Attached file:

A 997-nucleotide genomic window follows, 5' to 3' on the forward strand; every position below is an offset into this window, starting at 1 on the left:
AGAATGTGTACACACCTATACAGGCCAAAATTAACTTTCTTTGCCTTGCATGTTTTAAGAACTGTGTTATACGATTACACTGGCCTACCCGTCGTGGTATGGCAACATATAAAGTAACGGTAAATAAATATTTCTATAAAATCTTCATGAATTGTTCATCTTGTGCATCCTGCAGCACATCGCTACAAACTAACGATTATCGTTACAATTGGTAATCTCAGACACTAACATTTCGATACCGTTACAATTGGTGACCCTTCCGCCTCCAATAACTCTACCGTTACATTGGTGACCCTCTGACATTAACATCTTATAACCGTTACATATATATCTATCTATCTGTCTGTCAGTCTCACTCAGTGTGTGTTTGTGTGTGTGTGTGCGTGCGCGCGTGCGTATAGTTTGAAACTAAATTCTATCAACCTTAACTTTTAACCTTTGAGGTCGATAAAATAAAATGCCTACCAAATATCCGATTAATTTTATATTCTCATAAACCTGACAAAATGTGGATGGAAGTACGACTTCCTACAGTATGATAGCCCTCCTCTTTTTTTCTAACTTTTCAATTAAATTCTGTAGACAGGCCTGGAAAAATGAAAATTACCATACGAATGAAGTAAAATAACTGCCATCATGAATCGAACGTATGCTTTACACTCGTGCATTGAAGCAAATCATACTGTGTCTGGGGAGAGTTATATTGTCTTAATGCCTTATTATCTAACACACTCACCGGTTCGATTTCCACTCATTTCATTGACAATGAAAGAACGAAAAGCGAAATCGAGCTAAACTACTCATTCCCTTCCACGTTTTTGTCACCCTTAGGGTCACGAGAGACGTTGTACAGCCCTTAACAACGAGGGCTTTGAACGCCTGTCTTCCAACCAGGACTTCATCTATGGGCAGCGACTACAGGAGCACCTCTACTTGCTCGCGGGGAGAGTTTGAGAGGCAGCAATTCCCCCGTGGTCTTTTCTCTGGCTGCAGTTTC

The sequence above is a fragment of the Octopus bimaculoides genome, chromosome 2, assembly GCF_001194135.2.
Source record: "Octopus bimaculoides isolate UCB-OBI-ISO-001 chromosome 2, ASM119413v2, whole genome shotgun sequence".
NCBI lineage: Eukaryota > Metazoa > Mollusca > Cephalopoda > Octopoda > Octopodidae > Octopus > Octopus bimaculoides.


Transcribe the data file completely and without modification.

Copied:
A 997-nucleotide genomic window follows, 5' to 3' on the forward strand; every position below is an offset into this window, starting at 1 on the left:
AGAATGTGTACACACCTATACAGGCCAAAATTAACTTTCTTTGCCTTGCATGTTTTAAGAACTGTGTTATACGATTACACTGGCCTACCCGTCGTGGTATGGCAACATATAAAGTAACGGTAAATAAATATTTCTATAAAATCTTCATGAATTGTTCATCTTGTGCATCCTGCAGCACATCGCTACAAACTAACGATTATCGTTACAATTGGTAATCTCAGACACTAACATTTCGATACCGTTACAATTGGTGACCCTTCCGCCTCCAATAACTCTACCGTTACATTGGTGACCCTCTGACATTAACATCTTATAACCGTTACATATATATCTATCTATCTGTCTGTCAGTCTCACTCAGTGTGTGTTTGTGTGTGTGTGTGCGTGCGCGCGTGCGTATAGTTTGAAACTAAATTCTATCAACCTTAACTTTTAACCTTTGAGGTCGATAAAATAAAATGCCTACCAAATATCCGATTAATTTTATATTCTCATAAACCTGACAAAATGTGGATGGAAGTACGACTTCCTACAGTATGATAGCCCTCCTCTTTTTTTCTAACTTTTCAATTAAATTCTGTAGACAGGCCTGGAAAAATGAAAATTACCATACGAATGAAGTAAAATAACTGCCATCATGAATCGAACGTATGCTTTACACTCGTGCATTGAAGCAAATCATACTGTGTCTGGGGAGAGTTATATTGTCTTAATGCCTTATTATCTAACACACTCACCGGTTCGATTTCCACTCATTTCATTGACAATGAAAGAACGAAAAGCGAAATCGAGCTAAACTACTCATTCCCTTCCACGTTTTTGTCACCCTTAGGGTCACGAGAGACGTTGTACAGCCCTTAACAACGAGGGCTTTGAACGCCTGTCTTCCAACCAGGACTTCATCTATGGGCAGCGACTACAGGAGCACCTCTACTTGCTCGCGGGGAGAGTTTGAGAGGCAGCAATTCCCCCGTGGTCTTTTCTCTGGCTGCAGTTTC

The sequence above is a fragment of the Octopus bimaculoides genome, chromosome 2, assembly GCF_001194135.2.
Source record: "Octopus bimaculoides isolate UCB-OBI-ISO-001 chromosome 2, ASM119413v2, whole genome shotgun sequence".
NCBI lineage: Eukaryota > Metazoa > Mollusca > Cephalopoda > Octopoda > Octopodidae > Octopus > Octopus bimaculoides.